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is a relatively large genus in the family Mussidae,
and consists of twelve species, all of which
can be found in the areas where coral collection
for the aquarium trade occurs, with the exception
of A. maxima. Acanthastrea species
are not easy to distinguish from several other
genera, and even families, of corals. They resemble
other Mussid corals, specifically Micromussa
and Lobophyllia. They also resemble some
species in the family Faviidae which has many
genera and species that can be very difficult
to tell apart.
In general, Mussids are corals characterized
by large corallites with large teeth or lobes
on their septa. The corallites generally have
well developed columellae. In terms of knowing
if a living specimen is a Mussid, it is possible
to see or gently feel the septa for the presence
of these large and often serrated-looking teeth.
If they are not present, it is quite possible
that it is a Faviid.
If the coral is determined to be a Mussid, one
must measure the corallites across the diameter
from wall to wall. Micromussa, which
very much looks like Acanthastrea, has
corallites 8mm or less. Acanthastrea
generally has corallites smaller than Lobophyllia,
and most have corallites between 8-15mm in diameter.
Several species, though, can have larger corallites
and these are the ones most difficult to distinguish
from Lobophyllia and Symphyllia.
is a reason for the above taxonomic distinctions,
in that many aquarists may assume they have
Acanthastrea in their tanks, and do not.
In fact, several of the photos in this ReefSlides
are questionable, and may be other species of
other genera, including the faviid, Caulastrea.
Because these corals have very fleshy polyps,
being able to see the characters that would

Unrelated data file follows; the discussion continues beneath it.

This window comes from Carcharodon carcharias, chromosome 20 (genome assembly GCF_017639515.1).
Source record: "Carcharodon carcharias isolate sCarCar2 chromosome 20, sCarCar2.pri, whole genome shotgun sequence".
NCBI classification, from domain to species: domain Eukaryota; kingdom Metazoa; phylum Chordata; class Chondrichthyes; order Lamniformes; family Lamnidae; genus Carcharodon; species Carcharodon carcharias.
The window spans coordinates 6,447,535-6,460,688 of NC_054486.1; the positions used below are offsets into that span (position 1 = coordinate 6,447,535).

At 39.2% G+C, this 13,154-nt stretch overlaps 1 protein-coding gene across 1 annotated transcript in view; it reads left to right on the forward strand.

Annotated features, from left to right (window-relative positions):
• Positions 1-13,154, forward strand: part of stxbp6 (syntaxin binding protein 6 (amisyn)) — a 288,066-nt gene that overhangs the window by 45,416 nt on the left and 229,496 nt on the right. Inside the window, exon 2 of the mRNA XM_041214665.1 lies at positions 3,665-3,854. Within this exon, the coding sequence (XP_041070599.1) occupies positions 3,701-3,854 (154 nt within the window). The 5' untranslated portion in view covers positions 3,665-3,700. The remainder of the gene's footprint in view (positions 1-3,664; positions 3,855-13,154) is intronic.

determine a positive identity are difficult
to impossible, and even if Acanthastrea
is the correct genus, assigning species in these
living corals is very, very difficult.
some exceptions, Acanthastrea are found
in many locations on the reef, but are often
from shallow water to about 20m in depth, and
are frequently in somewhat protected locations.
Some species, however, can be found much deeper.
They can form colonies that are anywhere from
a few polyps to large hemispherical to encrusting
colonies several meters across, although not
all species are likely to form such large colonies.
the aquarium, as is typical for Mussids, they
are tolerant of diverse conditions and can thrive
in strong or subdued lighting and water flow
regimes. They are voracious predators, and have
strong nocturnal feeding responses. Additionally,
they appear very competitive in their ability
to extrude mesenterial filaments in a coordinated
manner, similar to Hydnophora (as is
seen in the last photo of this slideshow). An
aquarist on Reef Central has provided photos
of this behavior in The
Coral Forum that make her colony
appear related to SpiderMan. Therefore, care
should be excercised when placing these corals
near other sessile organisms that are desired
to remain undigested by aggressive Acanthastrea.
Text by Eric Borneman.
Photos by Reef Central members.
Reefkeeping Magazine Reef Central, LLC-Copyright © 2008